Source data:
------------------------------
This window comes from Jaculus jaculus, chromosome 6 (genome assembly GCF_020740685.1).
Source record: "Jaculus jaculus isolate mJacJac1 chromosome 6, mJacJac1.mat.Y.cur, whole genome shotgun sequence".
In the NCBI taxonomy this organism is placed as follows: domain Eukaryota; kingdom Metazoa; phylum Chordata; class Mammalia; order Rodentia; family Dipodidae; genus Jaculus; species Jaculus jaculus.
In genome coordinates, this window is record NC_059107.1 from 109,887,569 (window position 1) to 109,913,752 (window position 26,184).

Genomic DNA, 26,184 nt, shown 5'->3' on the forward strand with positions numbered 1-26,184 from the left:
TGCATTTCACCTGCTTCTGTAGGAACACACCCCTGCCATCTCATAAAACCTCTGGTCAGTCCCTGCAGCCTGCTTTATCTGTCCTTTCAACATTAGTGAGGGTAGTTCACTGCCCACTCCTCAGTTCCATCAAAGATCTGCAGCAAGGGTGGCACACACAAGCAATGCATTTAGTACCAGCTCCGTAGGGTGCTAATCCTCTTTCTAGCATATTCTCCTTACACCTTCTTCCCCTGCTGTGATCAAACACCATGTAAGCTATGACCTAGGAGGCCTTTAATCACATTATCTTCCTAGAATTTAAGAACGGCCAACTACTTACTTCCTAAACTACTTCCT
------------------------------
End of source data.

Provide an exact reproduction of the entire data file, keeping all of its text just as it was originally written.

This window comes from Jaculus jaculus, chromosome 6 (genome assembly GCF_020740685.1).
Source record: "Jaculus jaculus isolate mJacJac1 chromosome 6, mJacJac1.mat.Y.cur, whole genome shotgun sequence".
In the NCBI taxonomy this organism is placed as follows: domain Eukaryota; kingdom Metazoa; phylum Chordata; class Mammalia; order Rodentia; family Dipodidae; genus Jaculus; species Jaculus jaculus.
In genome coordinates, this window is record NC_059107.1 from 109,887,569 (window position 1) to 109,913,752 (window position 26,184).

Genomic DNA, 26,184 nt, shown 5'->3' on the forward strand with positions numbered 1-26,184 from the left:
TGCATTTCACCTGCTTCTGTAGGAACACACCCCTGCCATCTCATAAAACCTCTGGTCAGTCCCTGCAGCCTGCTTTATCTGTCCTTTCAACATTAGTGAGGGTAGTTCACTGCCCACTCCTCAGTTCCATCAAAGATCTGCAGCAAGGGTGGCACACACAAGCAATGCATTTAGTACCAGCTCCGTAGGGTGCTAATCCTCTTTCTAGCATATTCTCCTTACACCTTCTTCCCCTGCTGTGATCAAACACCATGTAAGCTATGACCTAGGAGGCCTTTAATCACATTATCTTCCTAGAATTTAAGAACGGCCAACTACTTACTTCCTAAACTACTTCCT